Default

Default

Default

Default

This article displays in one automatically-generated column. View the full page to see article in its original form.

LABOUR'S RIGHTS AND DUTIES

The decision of the United States Court of Appeal against the labour leaders in a recent famous injunction case is rather a victory than a defeat for the wage earners and their champions. As our cables explain, the Court has upheld the injunction of the lower courts forbidding the labour leaders to " black list" any firm obnoxious to them. But on the other hand, the Court of Appeal defines the position clearly by laying down the principle that the injunction applies only to "publications made in furtherance of an illegal boycott"; whereas the general practice in the lower courts has been to restrain the unions from making even the most casual reference of the least offensive type to their opponents, even in private and unofficial speech. The Buck Stove Range case to which our cable message refers, secured a large amount of public attention because Mr. Samuel Gompers, President of the American Federation of Labour, and Mr. John Mitchell, the head of the Coal Miners' Union, and the ablest labour organiser in the country, were charged with disobeying an injunction of the Court in this connection. Gompsrs and Mitchell were adjudged guilty, aud were sentenced to fine or imprisonment; and the severity of the treatment they received has made the case notorious. Gompcre and Mitchell have declared that under the interpretation of the law applied to them it is impossible for a man even to mention the name of

a boycotted or blacklisted firm in his own house in ordinary conversation with his family without risking th-2 punishment that they have received. And there is no doubt that the courts, which are undoubtedly influenced by the great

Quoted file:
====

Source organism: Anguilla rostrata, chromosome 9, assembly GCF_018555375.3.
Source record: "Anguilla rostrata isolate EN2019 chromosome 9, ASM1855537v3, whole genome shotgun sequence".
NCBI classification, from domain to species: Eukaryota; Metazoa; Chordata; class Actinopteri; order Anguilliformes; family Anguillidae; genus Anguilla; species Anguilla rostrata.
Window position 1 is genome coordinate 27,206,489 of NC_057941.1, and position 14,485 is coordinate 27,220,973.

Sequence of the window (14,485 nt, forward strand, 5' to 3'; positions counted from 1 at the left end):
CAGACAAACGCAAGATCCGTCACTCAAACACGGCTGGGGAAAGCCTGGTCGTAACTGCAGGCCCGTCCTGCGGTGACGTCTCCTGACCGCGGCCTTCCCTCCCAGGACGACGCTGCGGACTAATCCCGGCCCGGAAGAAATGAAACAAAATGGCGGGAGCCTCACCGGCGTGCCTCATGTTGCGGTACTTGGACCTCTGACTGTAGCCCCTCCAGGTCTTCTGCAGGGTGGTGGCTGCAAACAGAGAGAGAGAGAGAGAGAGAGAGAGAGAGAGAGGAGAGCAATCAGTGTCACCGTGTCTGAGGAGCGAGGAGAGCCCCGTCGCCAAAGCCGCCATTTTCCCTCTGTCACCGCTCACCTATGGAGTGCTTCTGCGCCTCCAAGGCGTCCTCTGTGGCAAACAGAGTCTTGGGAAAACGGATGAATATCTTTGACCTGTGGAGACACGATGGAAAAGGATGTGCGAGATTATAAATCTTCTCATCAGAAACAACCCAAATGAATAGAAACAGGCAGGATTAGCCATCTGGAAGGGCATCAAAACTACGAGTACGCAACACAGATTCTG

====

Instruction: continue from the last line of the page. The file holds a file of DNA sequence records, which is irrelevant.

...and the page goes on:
financial Viiiefs "of the States have srained the law to its utmost limits by enforcing injunctions of this kind against the unions. President Koosevelt, in one of his latest messages to Congress, protested against this injustice, and the limitation of the scope of these injunctions, so as to check only unfair encroachments on the. rights of the employers, is certainly a step in the direction of emancipating Labour in the United States from one of the most oppressive forms of servitude to which it has hitherto been forced to submit.

This article text was automatically generated and may include errors. View the full page to see article in its original form.
Permanent link to this item
Bibliographic details
Word Count
371

LABOUR'S RIGHTS AND DUTIES Auckland Star, Volume XL, Issue 63, 15 March 1909

  1. New formats

    Papers Past now contains more than just newspapers. Use these links to navigate to other kinds of materials.

  2. Hierarchy

    These links will always show you how deep you are in the collection. Click them to get a broader view of the items you're currently viewing.

  3. Search

    Enter names, places, or other keywords that you're curious about here. We'll look for them in the fulltext of millions of articles.

  4. Search

    Browsed to an interesting page? Click here to search within the item you're currently viewing, or start a new search.

  5. Search facets

    Use these buttons to limit your searches to particular dates, titles, and more.

  6. View selection

    Switch between images of the original document and text transcriptions and outlines you can cut and paste.

  7. Tools

    Print, save, zoom in and more.

  8. Explore

    If you'd rather just browse through documents, click here to find titles and issues from particular dates and geographic regions.

  9. Need more help?

    The "Help" link will show you different tips for each page on the site, so click here often as you explore the site.

Working